Says disproportionate benefit going to the classes
In an interview marking the completion of three years in office by the United Progressive Alliance Government, Mani Shankar Aiyar, Minister for Panchayati Raj, Sports and the North East, warns that "alarm bells should be rung, they absolutely should be rung whether they're ringing or not." This is because "there is a disproportionate benefit of the 9.2 per cent [growth] going to the classes"; and if course correction is not undertaken, the Congress-led UPA Government can lose the support of the `aam admi.' As Mr. Aiyar puts it: "I fear that a government that is attempting to have an economic policy for the `aam admi' may not get the aam admi's endorsement." When asked for confirmation that he was saying that if the UPA did not correct course at this mid point in its five-year term it could end up losing the support of the `aam admi,' the Minister replied "absolutely."
In an interview for the CNN-IBN programme "Devil's Advocate," Mr. Aiyar was first questioned about a speech he made in April to the Confederation of Indian Industry (CII) in which he said: "The masses determine who will form the Government [but] the classes determine what that Government will do."
Asked if this meant that government policies were not always in the best or complete interest of the majority of the people of India, he replied: "Sometimes. I have no doubt about it at all." Asked further if he was suggesting that the Government's policies were unduly influenced by elite interests as represented by institutions like the CII, he said: "Yes and I was also suggesting that if we are aware of this, then we can always take countervailing action... industry interests need not necessarily be the country's interest."
When "Devil's Advocate" asked Mr. Aiyar if this meant that despite all the rhetoric the `aam admi' is not always at the centre of the Government's policies, the Minister responded: "We must resist the tendency to look at the interest of the classes and instead take into account the interest of the masses." Some excerpts from the interview:
Karan Thapar: Are you also suggesting that the `aam admi,' despite the rhetoric, is not always at the centre of the Government's policies?
Mani Shankar Aiyar: He ought to be. And the whole point of what I was trying to say was that we ought to constantly remind ourselves of the Common Minimum Programme's commitment to the `aam admi.' And if there were a conflict between the interest of the growth rate and the interest of the `aam admi,' we must take both into account before we take a decision... My point was to underline that there can be a conflict between the demands of growth and the demands of equity. Not always but this is quite often so. If we are framing an economic policy for a democratic polity, as we have to, then we must resist the tendency to look at the interest of the classes and instead take into account the interest of the masses... [Otherwise] the priorities could get misplaced, is my point... Actually, we ought to be all the time conscious of the demands of the masses.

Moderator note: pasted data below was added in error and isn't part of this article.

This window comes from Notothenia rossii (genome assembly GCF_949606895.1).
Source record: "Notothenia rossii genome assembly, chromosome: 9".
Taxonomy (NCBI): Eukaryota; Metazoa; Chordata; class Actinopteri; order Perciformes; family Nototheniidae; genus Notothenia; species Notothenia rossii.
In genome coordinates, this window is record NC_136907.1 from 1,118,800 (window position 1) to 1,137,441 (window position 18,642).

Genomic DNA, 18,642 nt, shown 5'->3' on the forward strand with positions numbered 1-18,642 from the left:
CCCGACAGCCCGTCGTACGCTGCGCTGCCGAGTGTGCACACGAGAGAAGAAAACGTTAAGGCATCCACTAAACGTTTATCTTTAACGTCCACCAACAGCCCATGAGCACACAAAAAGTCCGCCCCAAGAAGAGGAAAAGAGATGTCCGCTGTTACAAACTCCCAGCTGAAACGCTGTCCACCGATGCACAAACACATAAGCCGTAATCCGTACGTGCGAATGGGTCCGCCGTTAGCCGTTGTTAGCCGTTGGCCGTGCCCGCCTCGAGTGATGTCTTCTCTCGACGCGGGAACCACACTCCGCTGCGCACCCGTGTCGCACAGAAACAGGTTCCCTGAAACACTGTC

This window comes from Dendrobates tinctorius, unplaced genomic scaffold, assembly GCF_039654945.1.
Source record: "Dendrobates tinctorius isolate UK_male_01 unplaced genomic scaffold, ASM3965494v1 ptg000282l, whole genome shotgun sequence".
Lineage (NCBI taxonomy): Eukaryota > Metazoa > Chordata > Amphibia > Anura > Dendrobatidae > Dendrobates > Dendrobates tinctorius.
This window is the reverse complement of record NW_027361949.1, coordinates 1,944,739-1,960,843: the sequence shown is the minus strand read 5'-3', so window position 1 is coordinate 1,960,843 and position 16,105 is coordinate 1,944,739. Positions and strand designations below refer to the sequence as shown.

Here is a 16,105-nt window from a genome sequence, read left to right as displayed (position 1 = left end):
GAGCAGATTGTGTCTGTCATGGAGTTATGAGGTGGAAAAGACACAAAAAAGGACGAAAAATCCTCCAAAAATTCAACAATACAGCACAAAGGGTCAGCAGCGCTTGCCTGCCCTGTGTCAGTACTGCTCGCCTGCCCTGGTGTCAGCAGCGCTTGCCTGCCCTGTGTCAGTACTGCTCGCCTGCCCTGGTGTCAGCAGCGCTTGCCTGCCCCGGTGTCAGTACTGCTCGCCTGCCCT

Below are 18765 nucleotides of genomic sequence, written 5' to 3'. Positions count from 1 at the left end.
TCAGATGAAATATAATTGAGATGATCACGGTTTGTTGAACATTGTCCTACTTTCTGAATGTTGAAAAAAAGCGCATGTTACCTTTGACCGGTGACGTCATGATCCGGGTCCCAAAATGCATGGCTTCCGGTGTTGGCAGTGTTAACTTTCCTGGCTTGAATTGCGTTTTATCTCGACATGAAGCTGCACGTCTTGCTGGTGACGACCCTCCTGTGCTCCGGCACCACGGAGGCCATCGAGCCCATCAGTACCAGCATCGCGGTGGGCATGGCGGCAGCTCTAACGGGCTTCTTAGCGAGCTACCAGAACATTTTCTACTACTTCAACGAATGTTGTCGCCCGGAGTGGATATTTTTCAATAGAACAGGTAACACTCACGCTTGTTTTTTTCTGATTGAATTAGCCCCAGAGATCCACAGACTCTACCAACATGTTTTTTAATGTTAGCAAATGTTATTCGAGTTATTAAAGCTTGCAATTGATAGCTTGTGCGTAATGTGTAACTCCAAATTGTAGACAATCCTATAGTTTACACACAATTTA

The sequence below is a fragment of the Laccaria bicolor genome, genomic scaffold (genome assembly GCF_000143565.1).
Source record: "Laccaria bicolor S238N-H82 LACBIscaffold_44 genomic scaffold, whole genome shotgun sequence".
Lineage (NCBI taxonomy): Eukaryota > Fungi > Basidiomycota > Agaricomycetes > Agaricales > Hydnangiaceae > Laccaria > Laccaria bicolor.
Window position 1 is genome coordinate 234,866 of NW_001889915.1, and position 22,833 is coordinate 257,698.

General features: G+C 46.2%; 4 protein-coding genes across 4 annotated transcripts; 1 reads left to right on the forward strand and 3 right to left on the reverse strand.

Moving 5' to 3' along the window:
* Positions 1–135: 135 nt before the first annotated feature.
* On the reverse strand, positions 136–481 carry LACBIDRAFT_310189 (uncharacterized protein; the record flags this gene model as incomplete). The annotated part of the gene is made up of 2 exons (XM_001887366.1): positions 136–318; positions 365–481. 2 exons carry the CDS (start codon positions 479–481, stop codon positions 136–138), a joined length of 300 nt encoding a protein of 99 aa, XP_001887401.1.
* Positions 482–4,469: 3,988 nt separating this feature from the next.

The Minister went on to explain: "There's a disproportionate benefit of the 9.2 per cent [growth] going to the classes. What I want to emphasise is not that there's no benefit going to the masses but that it need to be much more consciously directed there."
When "Devil's Advocate" asked the Minister about the consequences he feared would follow if corrective remedial action was not taken, he responded that "in Cabinet and out of Cabinet I have been stressing the need for us to constantly keep this course correction in mind." Mr. Aiyar said his views had received "a very sympathetic response" from the Prime Minister who "absolutely" understood that the time for course correction had come.
What is it that you fear might happen if correct remedial action is not taken?
I fear that a Government that is attempting to have an economic policy for the `aam admi' may not get the aam admi's endorsement... It's our job to understand this at the midpoint, because that's where we are, and to take course correction. And it's the job of any responsible Cabinet Minister to not only take into account what the [Government's] achievements are but also what further needs to be done.
You're saying something very important. If at midpoint you don't take course correction you could end up losing the support of the `aam admi'?
So the Government is coming close to losing the support of the `aam admi' in whose name it actually exists?
We've got another two years and there is time enough to take certain special measures.